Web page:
About 48 million people (1 in 6 Americans) get sick, 128,000 are hospitalized, and 3,000 die each year from foodborne diseases, according to recent data from the Centers for Disease Control and Prevention. This is a significant public health burden that is largely preventable. The FDA Food Safety Modernization Act (FSMA), signed into law by President Obama on Jan. 4, enables FDA to better protect public health by strengthening the food safety system.
It enables FDA to focus more on preventing food safety problems rather than relying primarily on reacting to problems after they occur. The law also provides FDA with new enforcement authorities designed to achieve higher rates of compliance with prevention- and risk-based food safety standards and to better respond to and contain problems when they do occur.
The law also gives FDA important new tools to hold imported foods to the same standards as domestic foods and directs FDA to build an integrated national food safety system in partnership with state and local authorities. Building a new food safety system based on prevention will take time, and FDA is creating a process forgetting this work done.
Congress has established specific implementation dates in the legislation. Some authorities will go into effect quickly, such as FDA’s new authority to order companies to recall food, and others require FDA to prepare and issue regulations and guidance documents.
The funding the Agency gets each year, which affects staffing and vital operations, will also affect how quickly FDA can put this legislation into effect. FDA is committed to implementing the requirements through an open process with opportunity for input from all stakeholders.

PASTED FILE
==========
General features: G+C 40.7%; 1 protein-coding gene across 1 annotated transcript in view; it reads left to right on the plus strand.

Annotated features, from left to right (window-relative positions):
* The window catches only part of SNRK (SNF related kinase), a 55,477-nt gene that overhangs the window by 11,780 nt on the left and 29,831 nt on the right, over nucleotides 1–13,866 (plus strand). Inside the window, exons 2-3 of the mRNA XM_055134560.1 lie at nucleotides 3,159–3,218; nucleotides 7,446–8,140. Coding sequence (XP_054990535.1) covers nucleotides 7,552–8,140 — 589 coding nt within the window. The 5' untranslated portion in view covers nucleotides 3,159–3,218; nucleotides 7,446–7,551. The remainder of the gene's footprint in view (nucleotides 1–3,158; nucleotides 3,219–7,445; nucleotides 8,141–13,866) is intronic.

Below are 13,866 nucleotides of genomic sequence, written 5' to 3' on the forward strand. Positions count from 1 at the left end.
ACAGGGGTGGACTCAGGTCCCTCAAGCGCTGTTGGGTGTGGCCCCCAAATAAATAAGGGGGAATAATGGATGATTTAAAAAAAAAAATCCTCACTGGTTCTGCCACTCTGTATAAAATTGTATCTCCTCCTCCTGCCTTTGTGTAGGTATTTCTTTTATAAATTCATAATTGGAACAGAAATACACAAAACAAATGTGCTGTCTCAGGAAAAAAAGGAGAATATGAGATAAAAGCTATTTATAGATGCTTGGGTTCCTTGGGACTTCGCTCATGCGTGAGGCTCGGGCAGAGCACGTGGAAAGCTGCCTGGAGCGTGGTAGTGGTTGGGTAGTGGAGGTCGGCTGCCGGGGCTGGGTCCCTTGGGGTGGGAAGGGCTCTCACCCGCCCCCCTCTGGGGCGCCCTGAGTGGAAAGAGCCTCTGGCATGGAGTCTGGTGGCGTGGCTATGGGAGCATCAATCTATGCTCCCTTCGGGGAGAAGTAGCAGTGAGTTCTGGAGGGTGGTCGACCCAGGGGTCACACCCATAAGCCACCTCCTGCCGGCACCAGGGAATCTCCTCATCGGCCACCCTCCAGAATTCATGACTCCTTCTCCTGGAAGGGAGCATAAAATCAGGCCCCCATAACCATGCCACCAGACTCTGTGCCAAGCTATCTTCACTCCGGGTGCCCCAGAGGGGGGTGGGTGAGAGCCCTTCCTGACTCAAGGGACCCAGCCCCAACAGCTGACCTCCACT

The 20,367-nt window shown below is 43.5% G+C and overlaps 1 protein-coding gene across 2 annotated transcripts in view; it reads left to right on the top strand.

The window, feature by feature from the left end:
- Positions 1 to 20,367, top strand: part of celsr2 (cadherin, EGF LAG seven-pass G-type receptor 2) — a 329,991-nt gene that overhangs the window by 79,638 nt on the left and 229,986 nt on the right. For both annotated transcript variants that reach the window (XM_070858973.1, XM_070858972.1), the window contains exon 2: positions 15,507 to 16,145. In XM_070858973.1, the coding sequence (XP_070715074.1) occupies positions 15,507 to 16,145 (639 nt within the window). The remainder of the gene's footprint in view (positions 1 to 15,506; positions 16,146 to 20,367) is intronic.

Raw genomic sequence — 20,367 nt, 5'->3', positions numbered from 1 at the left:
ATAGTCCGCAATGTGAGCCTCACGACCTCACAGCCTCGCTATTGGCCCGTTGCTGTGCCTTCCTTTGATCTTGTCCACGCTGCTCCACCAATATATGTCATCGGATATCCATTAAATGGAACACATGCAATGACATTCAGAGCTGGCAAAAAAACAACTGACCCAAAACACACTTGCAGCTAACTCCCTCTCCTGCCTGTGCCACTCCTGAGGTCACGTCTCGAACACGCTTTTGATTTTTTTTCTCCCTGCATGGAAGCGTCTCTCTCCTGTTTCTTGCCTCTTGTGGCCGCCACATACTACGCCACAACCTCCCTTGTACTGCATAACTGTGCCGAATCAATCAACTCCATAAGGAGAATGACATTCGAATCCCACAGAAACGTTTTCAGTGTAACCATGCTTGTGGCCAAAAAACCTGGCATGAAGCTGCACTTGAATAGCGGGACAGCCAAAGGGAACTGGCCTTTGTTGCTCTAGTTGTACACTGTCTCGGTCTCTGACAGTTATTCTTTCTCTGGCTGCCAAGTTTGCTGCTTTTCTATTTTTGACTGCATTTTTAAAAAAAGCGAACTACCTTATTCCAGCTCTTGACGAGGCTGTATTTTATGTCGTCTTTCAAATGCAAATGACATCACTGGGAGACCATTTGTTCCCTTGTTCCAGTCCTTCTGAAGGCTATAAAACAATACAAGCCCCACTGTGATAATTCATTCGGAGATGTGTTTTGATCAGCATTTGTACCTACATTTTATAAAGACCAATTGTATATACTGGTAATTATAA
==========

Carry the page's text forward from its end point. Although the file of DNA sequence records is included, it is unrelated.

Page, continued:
There are affiliates that can train and certify international and US food and food transportation companies on the sanitation, traceability, and temperature monitoring to meet the requirements of this FDA/FSMA regulations.
The law requires FDA to write the regulations that were authorized by the Sanitary Transportation Act of 2005 and does not provide FDA with any new authorities beyond what was included in the 2005 law. FDA is required to issue regulations to require that shippers, carriers by motor vehicle or rail vehicle, receivers, and other persons engaged in transportation of food to use sanitary practices within the next year and half.
Every facet of the food supply chain, both ambient and frozen food will be part of this FDA/FSMA regulation for sanitation, traceability and temperature monitoring. Food during transportation will also be a big focus of FDA/FSMA. All trans ocean containers coming to the US will have to be washed by a certified wash station to meet FDA/FSMA regulations.
Dr. John Ryan is a specialist in the field: see SanitaryColdChain.com.